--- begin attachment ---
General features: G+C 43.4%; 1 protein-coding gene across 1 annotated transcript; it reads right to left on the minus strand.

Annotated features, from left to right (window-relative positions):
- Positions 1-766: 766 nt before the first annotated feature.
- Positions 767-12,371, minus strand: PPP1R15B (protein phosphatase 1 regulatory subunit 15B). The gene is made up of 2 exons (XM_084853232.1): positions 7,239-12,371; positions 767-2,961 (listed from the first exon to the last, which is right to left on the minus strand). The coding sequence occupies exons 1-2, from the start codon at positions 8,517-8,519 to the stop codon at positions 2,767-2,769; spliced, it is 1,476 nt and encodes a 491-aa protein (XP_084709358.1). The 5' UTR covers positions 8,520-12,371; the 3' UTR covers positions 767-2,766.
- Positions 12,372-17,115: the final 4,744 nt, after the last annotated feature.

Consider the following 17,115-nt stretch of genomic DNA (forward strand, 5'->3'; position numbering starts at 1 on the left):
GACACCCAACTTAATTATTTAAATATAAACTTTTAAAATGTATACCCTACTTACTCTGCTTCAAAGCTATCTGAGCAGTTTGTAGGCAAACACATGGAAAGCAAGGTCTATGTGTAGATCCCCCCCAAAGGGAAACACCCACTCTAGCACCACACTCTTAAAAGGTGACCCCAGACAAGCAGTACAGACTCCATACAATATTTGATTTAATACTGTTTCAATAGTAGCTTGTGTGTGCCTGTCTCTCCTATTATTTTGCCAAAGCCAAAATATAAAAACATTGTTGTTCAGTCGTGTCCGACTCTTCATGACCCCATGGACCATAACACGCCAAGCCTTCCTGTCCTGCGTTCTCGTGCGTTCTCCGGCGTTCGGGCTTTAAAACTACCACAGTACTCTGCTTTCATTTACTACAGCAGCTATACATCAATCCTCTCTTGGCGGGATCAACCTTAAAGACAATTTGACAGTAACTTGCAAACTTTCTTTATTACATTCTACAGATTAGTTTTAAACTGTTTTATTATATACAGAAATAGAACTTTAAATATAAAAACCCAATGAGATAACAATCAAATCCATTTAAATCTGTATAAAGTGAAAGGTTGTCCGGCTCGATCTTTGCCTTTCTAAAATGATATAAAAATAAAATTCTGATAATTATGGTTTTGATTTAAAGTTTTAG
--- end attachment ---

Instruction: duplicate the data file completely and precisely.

General features: G+C 43.4%; 1 protein-coding gene across 1 annotated transcript; it reads right to left on the minus strand.

Annotated features, from left to right (window-relative positions):
- Positions 1-766: 766 nt before the first annotated feature.
- Positions 767-12,371, minus strand: PPP1R15B (protein phosphatase 1 regulatory subunit 15B). The gene is made up of 2 exons (XM_084853232.1): positions 7,239-12,371; positions 767-2,961 (listed from the first exon to the last, which is right to left on the minus strand). The coding sequence occupies exons 1-2, from the start codon at positions 8,517-8,519 to the stop codon at positions 2,767-2,769; spliced, it is 1,476 nt and encodes a 491-aa protein (XP_084709358.1). The 5' UTR covers positions 8,520-12,371; the 3' UTR covers positions 767-2,766.
- Positions 12,372-17,115: the final 4,744 nt, after the last annotated feature.

Consider the following 17,115-nt stretch of genomic DNA (forward strand, 5'->3'; position numbering starts at 1 on the left):
GACACCCAACTTAATTATTTAAATATAAACTTTTAAAATGTATACCCTACTTACTCTGCTTCAAAGCTATCTGAGCAGTTTGTAGGCAAACACATGGAAAGCAAGGTCTATGTGTAGATCCCCCCCAAAGGGAAACACCCACTCTAGCACCACACTCTTAAAAGGTGACCCCAGACAAGCAGTACAGACTCCATACAATATTTGATTTAATACTGTTTCAATAGTAGCTTGTGTGTGCCTGTCTCTCCTATTATTTTGCCAAAGCCAAAATATAAAAACATTGTTGTTCAGTCGTGTCCGACTCTTCATGACCCCATGGACCATAACACGCCAAGCCTTCCTGTCCTGCGTTCTCGTGCGTTCTCCGGCGTTCGGGCTTTAAAACTACCACAGTACTCTGCTTTCATTTACTACAGCAGCTATACATCAATCCTCTCTTGGCGGGATCAACCTTAAAGACAATTTGACAGTAACTTGCAAACTTTCTTTATTACATTCTACAGATTAGTTTTAAACTGTTTTATTATATACAGAAATAGAACTTTAAATATAAAAACCCAATGAGATAACAATCAAATCCATTTAAATCTGTATAAAGTGAAAGGTTGTCCGGCTCGATCTTTGCCTTTCTAAAATGATATAAAAATAAAATTCTGATAATTATGGTTTTGATTTAAAGTTTTAG